Remember June 2011?
Runoff seasons on the Yampa River
2013 Peaked at 2,830 cfs on May 27
2012 Peaked at 1,570 cfs on April 27
2011 Peaked at 5,200 cfs on June 7
Measurements taken at Fifth Street Bridge in Steamboat Springs
In the past:
1984 Peaked at 5,670 cfs on May 25
1974 Peaked at 5,790 cfs on April 26
1952 Peaked at 5,740 cfs on June 4
1914 Peaked at 6,300 cfs on June 2
Yampa River Core Trail flood closings as of Monday
U.S. Highway 40 underpass at Walton Creek
Railroad underpass upstream of Fetcher Pond
These sections and others may open and close as flows increase and decrease. The city of Steamboat asks that people not attempt to cross trails with water on them.
Steamboat Springs Have you packed your flood kit yet?
The Routt County Office of Emergency Management suggests that during seasons of high spring runoff, people who live in the path of the Yampa Valley’s rivers and streams pack a go-bag in case they have to suddenly evacuate their homes.
And that’s just what Victor Medina, caretaker of Saddle Mountain Ranch, did in the first week of June during the unforgettable runoff event of 2011. The only problem was Medina hung around his home where the Elk River flows into the Yampa River west of Steamboat Springs just a little too long.
“I was laying on my bed (at 5 a.m.) this morning when one of the plastic containers I had packed was floating around the room,” Medina told Steamboat Today on June 6, 2011. “The water didn’t come up until 8 am. yesterday, so I stayed here and packed my stuff last night. I thought I would have plenty of time to get out in the morning.”
As it turned out, the Elk had peaked at 6,860 cubic feet per second at 2:30 a.m. pushing 8 to 10 inches of water through the ranch compound. The Yampa in Steamboat Springs peaked for the season at 5,200 cfs the next day.
This week, the persistent snow in the mountains just outside Steamboat Springs is reminiscent of the impressive snowpack of 2011, when the Yampa River overran Bald Eagle Lake and caused the youth minister at the Steamboat Christian Center and his family to evacuate their parsonage.
Is spring 2014 another 2011 in the making? It’s unlikely, according to a hydrologist with the National Oceanic and Atmospheric Administration who keeps close tabs on the Yampa River Basin.
Ashley Nielson confirmed that the total volume of water that flowed down the Yampa in 2011 beginning on April 1 and continuing through July 31 was the highest on record. And this year’s snowpack doesn’t measure up.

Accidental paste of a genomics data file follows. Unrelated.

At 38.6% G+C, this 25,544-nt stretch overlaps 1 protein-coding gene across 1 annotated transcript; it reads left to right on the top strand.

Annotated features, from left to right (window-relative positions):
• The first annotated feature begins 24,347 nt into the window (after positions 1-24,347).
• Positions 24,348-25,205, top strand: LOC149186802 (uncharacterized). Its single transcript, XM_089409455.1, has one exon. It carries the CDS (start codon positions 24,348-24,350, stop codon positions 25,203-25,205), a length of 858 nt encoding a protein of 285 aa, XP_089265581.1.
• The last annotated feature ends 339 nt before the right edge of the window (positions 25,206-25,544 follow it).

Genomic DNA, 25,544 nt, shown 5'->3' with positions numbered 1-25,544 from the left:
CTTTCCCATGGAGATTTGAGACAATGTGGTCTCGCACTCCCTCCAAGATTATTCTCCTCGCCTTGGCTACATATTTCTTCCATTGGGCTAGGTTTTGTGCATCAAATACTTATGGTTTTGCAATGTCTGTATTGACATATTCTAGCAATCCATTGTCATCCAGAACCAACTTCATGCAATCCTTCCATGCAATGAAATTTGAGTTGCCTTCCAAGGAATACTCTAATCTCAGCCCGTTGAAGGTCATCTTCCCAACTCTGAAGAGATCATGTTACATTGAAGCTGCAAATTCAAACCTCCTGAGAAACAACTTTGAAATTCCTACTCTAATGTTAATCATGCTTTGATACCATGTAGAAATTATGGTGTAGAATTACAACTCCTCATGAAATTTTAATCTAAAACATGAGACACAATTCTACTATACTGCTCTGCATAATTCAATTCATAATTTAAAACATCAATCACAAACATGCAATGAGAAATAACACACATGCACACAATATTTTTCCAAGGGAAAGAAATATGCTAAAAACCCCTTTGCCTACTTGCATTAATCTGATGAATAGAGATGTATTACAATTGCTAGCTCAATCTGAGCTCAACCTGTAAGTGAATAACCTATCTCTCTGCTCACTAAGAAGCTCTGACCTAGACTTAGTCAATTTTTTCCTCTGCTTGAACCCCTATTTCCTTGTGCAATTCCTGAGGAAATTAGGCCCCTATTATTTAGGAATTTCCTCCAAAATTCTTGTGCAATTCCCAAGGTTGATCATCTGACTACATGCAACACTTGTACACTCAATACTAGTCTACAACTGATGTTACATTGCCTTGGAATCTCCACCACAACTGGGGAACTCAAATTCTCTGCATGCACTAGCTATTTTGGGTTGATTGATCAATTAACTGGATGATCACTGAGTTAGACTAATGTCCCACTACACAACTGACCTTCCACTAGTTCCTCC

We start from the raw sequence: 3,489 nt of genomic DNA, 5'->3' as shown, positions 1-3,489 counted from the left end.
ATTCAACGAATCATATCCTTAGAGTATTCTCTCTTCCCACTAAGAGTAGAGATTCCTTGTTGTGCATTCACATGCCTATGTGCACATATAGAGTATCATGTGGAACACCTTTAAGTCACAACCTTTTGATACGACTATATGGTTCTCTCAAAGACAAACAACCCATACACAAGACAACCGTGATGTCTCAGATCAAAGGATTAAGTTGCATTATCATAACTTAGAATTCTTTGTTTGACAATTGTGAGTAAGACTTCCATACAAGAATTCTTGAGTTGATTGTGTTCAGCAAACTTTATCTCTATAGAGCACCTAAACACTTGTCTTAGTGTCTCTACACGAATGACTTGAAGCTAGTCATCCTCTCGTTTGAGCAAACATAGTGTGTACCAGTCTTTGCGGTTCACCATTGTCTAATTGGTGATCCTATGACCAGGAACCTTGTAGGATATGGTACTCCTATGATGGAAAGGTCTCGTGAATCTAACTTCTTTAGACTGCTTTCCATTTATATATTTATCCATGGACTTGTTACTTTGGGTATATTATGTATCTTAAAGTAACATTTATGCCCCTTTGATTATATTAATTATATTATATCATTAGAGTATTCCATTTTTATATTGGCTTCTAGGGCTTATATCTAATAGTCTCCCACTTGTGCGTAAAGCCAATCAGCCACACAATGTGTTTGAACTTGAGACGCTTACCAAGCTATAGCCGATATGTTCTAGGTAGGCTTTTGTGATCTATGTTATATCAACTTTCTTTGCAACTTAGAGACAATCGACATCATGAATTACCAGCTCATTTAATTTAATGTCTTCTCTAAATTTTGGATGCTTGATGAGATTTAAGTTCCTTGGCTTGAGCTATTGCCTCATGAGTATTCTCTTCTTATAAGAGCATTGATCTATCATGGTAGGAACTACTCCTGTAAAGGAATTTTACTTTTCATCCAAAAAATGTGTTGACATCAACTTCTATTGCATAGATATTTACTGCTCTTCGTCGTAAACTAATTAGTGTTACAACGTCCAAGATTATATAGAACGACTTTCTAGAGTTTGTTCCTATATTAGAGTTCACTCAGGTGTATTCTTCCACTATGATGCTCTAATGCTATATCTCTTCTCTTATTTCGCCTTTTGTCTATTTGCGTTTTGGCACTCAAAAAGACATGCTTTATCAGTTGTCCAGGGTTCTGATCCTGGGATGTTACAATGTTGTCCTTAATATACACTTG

“We do see a 10 percent chance the peak flow on the Yampa will go over flood stage, but it’s totally dependent on what kind of spring we have and how that snow comes off,” Nielson said Monday. “There’s a lot less snow than what we had in 2011.”
The Natural Resources Conservation Service is reporting that the snow at the top of Buffalo Pass is currently 134 inches deep, which is down from 149 inches April 14, and the snow water equivalent is 112 percent of median. That compares to a record 180 inches of snow depth that stood at 130 percent of median in 2011. At the west summit of Rabbit Ears Pass on Monday, the snow water equivalent was 150 percent of median compared to 157 percent April 23, 2011.
Routt County Emergency Management Director Bob Struble said he thinks it would take a very unusual weather event like warm rain falling on the high-elevation snowpack to result in flooding like that experienced in 2011.
Still, the hydrograph for this week closely mirrors 2011, Nielson agreed, when low elevation runoff peaked on April 23. Nielson’s office is forecasting that the Yampa will shoot up Wednesday at about 1,900 cfs, then slip back to the range of 1,000 to 1,200 cfs through the end of the month when a cold front is expected to apply the brakes. It’s very typical, she said, for the Yampa to rise steeply in late April as snow melts suddenly from the valley floor and lower slopes.
Struble said he will participate Tuesday in a conference call with emergency managers from around the Western Slope along with weather experts to hear what they have to say. Then, on May 6, he will convene law enforcement, fire and public works officials from around the county.
“We want to make sure we’re on the same page and talk about how we’re going to respond,” Struble said.
The High Water Preparedness Guide put out by Struble's office provides detailed information about how residents can prepare for spring runoff and flooding. And Struble is a strong advocate for always keeping an emergency to-go bag packed and ready.
To reach Tom Ross, call 970-871-4205, email tross@SteamboatToday.com or follow him on Twitter @ThomasSRoss1